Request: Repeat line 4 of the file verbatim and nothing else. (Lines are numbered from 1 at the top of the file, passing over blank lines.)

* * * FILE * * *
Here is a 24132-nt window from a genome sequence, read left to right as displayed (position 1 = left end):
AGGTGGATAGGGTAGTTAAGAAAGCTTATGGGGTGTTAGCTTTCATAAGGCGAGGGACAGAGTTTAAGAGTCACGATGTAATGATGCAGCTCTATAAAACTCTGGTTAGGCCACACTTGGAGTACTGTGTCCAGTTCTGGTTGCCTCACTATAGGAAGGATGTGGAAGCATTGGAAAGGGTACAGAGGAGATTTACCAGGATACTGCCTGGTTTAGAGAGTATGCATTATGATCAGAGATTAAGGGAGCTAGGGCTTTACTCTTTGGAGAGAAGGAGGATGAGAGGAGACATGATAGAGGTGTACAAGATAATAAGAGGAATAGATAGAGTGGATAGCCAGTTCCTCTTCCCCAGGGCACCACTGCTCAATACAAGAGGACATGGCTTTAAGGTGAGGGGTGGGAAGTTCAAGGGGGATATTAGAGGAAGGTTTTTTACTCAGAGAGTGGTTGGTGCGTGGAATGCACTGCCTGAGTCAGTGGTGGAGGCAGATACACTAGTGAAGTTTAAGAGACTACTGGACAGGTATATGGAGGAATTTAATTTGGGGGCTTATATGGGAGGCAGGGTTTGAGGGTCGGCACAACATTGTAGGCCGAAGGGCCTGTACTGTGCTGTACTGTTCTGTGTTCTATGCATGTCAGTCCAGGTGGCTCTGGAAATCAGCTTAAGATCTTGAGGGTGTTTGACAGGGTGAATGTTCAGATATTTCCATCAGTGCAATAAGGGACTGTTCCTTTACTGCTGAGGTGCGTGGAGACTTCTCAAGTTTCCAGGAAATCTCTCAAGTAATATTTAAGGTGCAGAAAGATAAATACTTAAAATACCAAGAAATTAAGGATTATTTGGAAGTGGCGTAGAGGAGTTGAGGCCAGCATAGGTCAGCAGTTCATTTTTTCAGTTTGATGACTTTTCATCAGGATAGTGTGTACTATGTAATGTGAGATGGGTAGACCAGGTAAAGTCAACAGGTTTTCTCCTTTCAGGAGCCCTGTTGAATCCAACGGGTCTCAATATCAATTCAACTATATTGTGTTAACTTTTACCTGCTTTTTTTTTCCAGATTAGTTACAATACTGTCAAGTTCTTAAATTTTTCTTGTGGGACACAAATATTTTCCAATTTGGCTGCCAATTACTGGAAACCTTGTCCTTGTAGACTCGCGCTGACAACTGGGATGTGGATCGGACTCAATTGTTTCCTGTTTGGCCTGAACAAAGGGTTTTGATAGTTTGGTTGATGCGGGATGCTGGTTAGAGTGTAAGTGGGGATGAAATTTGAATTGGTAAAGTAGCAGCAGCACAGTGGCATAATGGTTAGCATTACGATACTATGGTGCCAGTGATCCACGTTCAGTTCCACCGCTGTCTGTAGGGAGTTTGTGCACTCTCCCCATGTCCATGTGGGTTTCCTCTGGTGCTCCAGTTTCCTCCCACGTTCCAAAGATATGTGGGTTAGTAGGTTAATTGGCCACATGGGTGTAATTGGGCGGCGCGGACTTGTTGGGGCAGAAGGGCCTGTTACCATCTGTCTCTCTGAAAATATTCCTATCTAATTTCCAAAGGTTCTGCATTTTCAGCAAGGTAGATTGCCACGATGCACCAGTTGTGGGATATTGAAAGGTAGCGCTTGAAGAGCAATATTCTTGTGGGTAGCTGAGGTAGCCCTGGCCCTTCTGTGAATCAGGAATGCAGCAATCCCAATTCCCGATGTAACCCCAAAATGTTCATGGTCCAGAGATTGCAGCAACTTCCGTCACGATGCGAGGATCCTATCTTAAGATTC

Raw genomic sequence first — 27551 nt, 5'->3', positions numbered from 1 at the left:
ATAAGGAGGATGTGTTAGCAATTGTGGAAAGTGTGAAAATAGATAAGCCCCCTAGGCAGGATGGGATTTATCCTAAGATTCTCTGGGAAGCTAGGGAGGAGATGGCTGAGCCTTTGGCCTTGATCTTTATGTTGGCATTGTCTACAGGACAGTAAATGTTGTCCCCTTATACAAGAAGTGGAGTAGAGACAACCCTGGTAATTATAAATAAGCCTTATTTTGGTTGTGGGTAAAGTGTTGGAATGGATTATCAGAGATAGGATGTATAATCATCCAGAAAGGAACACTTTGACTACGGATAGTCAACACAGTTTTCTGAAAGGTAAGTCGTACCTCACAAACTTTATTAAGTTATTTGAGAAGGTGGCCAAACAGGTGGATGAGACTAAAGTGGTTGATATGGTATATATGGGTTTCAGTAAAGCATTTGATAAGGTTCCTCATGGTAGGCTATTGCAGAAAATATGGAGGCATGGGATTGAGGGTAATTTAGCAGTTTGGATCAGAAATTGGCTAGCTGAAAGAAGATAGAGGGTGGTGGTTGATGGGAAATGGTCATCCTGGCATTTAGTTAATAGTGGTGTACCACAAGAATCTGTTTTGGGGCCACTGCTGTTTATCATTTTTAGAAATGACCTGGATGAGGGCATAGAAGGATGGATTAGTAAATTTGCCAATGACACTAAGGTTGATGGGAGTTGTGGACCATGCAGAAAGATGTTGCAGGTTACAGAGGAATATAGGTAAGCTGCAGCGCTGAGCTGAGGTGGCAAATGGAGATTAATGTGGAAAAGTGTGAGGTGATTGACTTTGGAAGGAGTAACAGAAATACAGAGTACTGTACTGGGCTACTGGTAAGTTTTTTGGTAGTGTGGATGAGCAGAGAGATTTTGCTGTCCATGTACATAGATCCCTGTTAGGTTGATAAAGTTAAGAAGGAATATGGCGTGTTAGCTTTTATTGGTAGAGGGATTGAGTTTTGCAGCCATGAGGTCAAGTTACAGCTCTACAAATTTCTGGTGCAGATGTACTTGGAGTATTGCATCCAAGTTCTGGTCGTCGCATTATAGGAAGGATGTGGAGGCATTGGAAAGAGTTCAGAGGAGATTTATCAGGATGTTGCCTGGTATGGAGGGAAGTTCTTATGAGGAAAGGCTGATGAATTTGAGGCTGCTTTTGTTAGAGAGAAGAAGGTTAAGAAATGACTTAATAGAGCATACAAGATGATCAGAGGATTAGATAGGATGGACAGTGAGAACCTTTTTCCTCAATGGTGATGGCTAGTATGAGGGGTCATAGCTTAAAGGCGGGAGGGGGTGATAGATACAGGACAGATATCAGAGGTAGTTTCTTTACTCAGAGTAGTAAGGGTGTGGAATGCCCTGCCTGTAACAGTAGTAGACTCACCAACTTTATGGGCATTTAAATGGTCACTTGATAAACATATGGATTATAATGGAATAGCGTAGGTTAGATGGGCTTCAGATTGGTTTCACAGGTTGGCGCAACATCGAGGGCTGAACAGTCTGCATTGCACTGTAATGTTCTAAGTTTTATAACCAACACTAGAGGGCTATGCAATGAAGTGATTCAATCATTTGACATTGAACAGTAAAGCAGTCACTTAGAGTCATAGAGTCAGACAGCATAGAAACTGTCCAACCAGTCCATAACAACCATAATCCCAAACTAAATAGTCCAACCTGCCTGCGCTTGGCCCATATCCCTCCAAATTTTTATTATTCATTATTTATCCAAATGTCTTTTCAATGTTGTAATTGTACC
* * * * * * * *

ATAAGGAGGATGTGTTAGCAATTGTGGAAAGTGTGAAAATAGATAAGCCCCCTAGGCAGGATGGGATTTATCCTAAGATTCTCTGGGAAGCTAGGGAGGAGATGGCTGAGCCTTTGGCCTTGATCTTTATGTTGGCATTGTCTACAGGACAGTAAATGTTGTCCCCTTATACAAGAAGTGGAGTAGAGACAACCCTGGTAATTATAAATAAGCCTTATTTTGGTTGTGGGTAAAGTGTTGGAATGGATTATCAGAGATAGGATGTATAATCATCCAGAAAGGAACACTTTGACTACGGATAGTCAACACAGTTTTCTGAAAGGTAAGTCGTACCTCACAAACTTTATTAAGTTATTTGAGAAGGTGGCCAAACAGGTGGATGAGACTAAAGTGGTTGATATGGTATATATGGGTTTCAGTAAAGCATTTGATAAGGTTCCTCATGGTAGGCTATTGCAGAAAATATGGAGGCATGGGATTGAGGGTAATTTAGCAGTTTGGATCAGAAATTGGCTAGCTGAAAGAAGATAGAGGGTGGTGGTTGATGGGAAATGGTCATCCTGGCATTTAGTTAATAGTGGTGTACCACAAGAATCTGTTTTGGGGCCACTGCTGTTTATCATTTTTAGAAATGACCTGGATGAGGGCATAGAAGGATGGATTAGTAAATTTGCCAATGACACTAAGGTTGATGGGAGTTGTGGACCATGCAGAAAGATGTTGCAGGTTACAGAGGAATATAGGTAAGCTGCAGCGCTGAGCTGAGGTGGCAAATGGAGATTAATGTGGAAAAGTGTGAGGTGATTGACTTTGGAAGGAGTAACAGAAATACAGAGTACTGTACTGGGCTACTGGTAAGTTTTTTGGTAGTGTGGATGAGCAGAGAGATTTTGCTGTCCATGTACATAGATCCCTGTTAGGTTGATAAAGTTAAGAAGGAATATGGCGTGTTAGCTTTTATTGGTAGAGGGATTGAGTTTTGCAGCCATGAGGTCAAGTTACAGCTCTACAAATTTCTGGTGCAGATGTACTTGGAGTATTGCATCCAAGTTCTGGTCGTCGCATTATAGGAAGGATGTGGAGGCATTGGAAAGAGTTCAGAGGAGATTTATCAGGATGTTGCCTGGTATGGAGGGAAGTTCTTATGAGGAAAGGCTGATGAATTTGAGGCTGCTTTTGTTAGAGAGAAGAAGGTTAAGAAATGACTTAATAGAGCATACAAGATGATCAGAGGATTAGATAGGATGGACAGTGAGAACCTTTTTCCTCAATGGTGATGGCTAGTATGAGGGGTCATAGCTTAAAGGCGGGAGGGGGTGATAGATACAGGACAGATATCAGAGGTAGTTTCTTTACTCAGAGTAGTAAGGGTGTGGAATGCCCTGCCTGTAACAGTAGTAGACTCACCAACTTTATGGGCATTTAAATGGTCACTTGATAAACATATGGATTATAATGGAATAGCGTAGGTTAGATGGGCTTCAGATTGGTTTCACAGGTTGGCGCAACATCGAGGGCTGAACAGTCTGCATTGCACTGTAATGTTCTAAGTTTTATAACCAACACTAGAGGGCTATGCAATGAAGTGATTCAATCATTTGACATTGAACAGTAAAGCAGTCACTTAGAGTCATAGAGTCAGACAGCATAGAAACTGTCCAACCAGTCCATAACAACCATAATCCCAAACTAAATAGTCCAACCTGCCTGCGCTTGGCCCATATCCCTCCAAATTTTTATTATTCATTATTTATCCAAATGTCTTTTCAATGTTGTAATTGTACC